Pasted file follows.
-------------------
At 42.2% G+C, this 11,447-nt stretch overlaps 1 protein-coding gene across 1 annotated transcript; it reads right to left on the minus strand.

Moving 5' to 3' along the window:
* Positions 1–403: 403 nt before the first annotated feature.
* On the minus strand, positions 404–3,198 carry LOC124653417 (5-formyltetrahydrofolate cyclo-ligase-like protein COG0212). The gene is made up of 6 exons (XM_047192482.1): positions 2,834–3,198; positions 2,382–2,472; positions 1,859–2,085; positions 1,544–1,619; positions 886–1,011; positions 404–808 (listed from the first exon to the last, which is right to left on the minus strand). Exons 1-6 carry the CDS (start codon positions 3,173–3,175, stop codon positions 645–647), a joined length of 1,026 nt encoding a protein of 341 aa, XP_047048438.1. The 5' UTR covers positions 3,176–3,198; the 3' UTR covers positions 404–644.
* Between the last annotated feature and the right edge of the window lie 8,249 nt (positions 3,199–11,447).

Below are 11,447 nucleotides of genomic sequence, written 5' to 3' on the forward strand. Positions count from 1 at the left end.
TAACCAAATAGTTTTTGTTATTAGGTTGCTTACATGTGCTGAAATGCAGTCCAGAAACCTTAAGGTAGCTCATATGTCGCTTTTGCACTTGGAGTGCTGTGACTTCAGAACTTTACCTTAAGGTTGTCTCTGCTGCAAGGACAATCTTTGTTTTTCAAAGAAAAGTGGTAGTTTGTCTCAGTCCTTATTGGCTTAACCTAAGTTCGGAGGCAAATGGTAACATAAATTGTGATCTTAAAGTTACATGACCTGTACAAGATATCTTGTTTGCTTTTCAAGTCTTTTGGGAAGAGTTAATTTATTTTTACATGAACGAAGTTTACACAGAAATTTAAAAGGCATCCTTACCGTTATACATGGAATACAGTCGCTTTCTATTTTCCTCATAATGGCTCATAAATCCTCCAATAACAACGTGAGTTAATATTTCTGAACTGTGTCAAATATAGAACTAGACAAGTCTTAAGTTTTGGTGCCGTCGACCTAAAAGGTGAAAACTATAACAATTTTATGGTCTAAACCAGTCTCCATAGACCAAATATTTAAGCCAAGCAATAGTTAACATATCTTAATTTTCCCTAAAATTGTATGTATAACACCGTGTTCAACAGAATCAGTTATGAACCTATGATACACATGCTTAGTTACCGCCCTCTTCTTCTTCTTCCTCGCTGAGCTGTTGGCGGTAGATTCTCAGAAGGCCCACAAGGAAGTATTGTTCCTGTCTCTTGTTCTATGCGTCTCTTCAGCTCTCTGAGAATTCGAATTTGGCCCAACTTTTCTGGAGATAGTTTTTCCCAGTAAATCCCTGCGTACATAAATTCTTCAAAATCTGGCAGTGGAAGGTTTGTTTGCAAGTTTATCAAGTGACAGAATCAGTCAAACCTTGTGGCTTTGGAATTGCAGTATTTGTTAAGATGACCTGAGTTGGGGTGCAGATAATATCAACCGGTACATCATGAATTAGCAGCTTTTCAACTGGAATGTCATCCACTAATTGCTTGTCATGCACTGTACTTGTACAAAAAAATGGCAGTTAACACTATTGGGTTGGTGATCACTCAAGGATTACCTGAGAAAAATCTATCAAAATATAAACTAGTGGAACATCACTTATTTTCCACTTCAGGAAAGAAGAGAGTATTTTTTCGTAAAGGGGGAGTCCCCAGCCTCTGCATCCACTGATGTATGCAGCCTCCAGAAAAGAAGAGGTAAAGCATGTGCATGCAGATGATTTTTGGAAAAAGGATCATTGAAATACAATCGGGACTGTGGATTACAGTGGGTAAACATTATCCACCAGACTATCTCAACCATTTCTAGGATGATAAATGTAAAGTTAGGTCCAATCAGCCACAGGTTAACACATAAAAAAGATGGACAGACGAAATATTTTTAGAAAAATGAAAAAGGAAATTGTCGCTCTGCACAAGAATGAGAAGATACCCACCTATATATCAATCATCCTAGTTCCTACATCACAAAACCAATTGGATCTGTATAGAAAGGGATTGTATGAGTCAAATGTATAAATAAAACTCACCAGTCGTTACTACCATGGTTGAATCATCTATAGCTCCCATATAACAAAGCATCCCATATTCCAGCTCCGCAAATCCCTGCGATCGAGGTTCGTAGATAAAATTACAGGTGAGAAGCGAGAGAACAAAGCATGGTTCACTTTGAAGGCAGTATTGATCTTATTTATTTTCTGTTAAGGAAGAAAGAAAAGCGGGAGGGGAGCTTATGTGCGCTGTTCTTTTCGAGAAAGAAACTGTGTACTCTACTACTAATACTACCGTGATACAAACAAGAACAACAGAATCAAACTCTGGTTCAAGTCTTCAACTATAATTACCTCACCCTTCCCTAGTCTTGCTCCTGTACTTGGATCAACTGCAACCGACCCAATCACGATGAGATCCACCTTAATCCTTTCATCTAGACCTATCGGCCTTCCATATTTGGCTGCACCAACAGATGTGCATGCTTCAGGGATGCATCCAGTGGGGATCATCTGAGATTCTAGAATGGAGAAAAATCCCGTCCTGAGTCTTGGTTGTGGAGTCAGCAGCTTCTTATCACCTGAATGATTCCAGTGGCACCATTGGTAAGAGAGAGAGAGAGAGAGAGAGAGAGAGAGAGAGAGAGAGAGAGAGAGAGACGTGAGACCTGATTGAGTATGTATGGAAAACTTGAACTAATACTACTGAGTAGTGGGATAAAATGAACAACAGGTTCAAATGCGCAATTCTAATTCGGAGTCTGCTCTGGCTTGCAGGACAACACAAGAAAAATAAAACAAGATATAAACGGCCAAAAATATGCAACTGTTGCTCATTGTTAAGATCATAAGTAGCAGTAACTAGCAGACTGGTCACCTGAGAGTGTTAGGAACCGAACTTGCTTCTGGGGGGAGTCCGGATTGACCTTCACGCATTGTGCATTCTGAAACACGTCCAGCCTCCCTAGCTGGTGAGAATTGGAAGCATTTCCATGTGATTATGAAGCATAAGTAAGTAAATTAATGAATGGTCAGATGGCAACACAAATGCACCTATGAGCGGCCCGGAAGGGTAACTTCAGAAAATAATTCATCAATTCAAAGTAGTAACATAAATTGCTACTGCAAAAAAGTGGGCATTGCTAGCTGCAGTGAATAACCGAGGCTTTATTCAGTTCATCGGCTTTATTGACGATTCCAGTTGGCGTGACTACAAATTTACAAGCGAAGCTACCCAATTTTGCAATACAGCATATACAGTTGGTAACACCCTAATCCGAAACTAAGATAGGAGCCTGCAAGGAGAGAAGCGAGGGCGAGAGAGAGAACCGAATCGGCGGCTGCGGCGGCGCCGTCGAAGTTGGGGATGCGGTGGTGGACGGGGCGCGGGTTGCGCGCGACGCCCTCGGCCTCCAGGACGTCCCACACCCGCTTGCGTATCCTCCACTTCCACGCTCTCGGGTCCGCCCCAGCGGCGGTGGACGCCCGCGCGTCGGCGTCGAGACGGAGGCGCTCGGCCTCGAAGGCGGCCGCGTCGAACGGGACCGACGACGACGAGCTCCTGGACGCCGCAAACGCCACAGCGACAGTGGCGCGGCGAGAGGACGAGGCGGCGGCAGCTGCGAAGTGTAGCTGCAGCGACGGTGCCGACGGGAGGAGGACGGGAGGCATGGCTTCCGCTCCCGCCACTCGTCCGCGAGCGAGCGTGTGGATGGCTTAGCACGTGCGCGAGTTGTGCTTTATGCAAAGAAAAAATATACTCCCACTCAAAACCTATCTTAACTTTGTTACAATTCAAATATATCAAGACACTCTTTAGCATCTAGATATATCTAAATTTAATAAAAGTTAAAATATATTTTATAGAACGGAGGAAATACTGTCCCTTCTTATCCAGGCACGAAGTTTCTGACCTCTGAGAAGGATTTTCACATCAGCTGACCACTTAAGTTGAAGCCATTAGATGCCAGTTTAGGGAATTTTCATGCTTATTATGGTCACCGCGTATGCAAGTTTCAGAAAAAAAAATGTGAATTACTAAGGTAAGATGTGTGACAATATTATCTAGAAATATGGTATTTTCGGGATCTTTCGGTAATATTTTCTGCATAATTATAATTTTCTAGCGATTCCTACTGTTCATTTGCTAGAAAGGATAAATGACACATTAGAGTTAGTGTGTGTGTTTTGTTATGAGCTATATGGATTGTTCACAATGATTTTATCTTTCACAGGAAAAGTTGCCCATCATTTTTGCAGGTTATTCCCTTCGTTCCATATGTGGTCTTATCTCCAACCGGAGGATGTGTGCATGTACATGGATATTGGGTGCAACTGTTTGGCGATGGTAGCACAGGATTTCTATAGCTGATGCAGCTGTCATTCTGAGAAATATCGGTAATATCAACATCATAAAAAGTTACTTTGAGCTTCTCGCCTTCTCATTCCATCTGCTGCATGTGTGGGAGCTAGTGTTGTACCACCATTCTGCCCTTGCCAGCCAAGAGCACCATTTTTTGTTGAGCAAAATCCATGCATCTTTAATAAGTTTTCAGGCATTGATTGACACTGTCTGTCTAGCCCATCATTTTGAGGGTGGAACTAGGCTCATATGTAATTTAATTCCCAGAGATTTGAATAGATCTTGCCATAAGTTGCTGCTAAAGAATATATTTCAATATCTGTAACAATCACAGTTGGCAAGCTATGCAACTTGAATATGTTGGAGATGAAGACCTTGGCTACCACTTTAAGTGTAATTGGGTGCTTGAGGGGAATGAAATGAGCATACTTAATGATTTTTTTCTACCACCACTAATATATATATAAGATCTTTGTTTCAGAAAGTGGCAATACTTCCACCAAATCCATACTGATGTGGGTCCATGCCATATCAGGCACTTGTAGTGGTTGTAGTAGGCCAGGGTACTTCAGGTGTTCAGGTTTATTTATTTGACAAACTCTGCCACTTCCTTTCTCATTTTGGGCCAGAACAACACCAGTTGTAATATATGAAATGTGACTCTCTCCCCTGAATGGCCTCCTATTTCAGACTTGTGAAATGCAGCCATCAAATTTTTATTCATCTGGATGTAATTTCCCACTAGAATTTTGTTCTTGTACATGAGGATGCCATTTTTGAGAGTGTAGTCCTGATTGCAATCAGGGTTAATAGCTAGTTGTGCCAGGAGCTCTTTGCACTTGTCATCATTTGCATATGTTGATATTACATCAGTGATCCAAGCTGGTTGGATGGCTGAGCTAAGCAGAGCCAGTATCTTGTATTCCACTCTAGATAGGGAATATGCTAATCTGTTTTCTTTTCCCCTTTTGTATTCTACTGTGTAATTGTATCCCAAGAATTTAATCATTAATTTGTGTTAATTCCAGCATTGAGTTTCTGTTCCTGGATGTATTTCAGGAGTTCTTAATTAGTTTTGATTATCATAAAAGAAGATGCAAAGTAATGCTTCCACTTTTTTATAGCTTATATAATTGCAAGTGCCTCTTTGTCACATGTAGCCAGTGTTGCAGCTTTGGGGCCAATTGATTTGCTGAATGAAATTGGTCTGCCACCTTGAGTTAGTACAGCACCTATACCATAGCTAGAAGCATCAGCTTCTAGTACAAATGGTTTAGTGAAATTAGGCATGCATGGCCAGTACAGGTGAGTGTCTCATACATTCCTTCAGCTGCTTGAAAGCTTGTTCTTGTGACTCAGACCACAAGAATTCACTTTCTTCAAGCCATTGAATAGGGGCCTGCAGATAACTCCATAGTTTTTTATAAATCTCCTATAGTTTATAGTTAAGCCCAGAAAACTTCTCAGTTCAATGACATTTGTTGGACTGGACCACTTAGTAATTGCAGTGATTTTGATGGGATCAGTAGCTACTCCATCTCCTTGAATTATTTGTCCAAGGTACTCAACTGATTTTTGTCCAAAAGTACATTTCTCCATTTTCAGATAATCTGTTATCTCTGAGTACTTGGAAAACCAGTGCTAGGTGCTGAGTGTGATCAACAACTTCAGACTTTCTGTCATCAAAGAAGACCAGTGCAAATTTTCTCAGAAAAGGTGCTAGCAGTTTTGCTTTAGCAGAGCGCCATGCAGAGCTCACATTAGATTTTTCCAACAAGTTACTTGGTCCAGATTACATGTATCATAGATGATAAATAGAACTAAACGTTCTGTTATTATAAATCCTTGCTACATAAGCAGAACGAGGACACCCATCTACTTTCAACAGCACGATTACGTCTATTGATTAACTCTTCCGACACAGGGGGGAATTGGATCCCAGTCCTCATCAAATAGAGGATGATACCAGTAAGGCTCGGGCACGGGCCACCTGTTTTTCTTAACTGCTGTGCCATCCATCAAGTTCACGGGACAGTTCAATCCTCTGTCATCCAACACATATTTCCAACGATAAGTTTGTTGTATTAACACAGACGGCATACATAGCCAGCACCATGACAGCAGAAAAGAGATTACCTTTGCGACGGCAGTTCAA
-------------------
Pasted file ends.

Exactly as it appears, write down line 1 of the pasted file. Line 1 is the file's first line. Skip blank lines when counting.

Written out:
At 42.2% G+C, this 11,447-nt stretch overlaps 1 protein-coding gene across 1 annotated transcript; it reads right to left on the minus strand.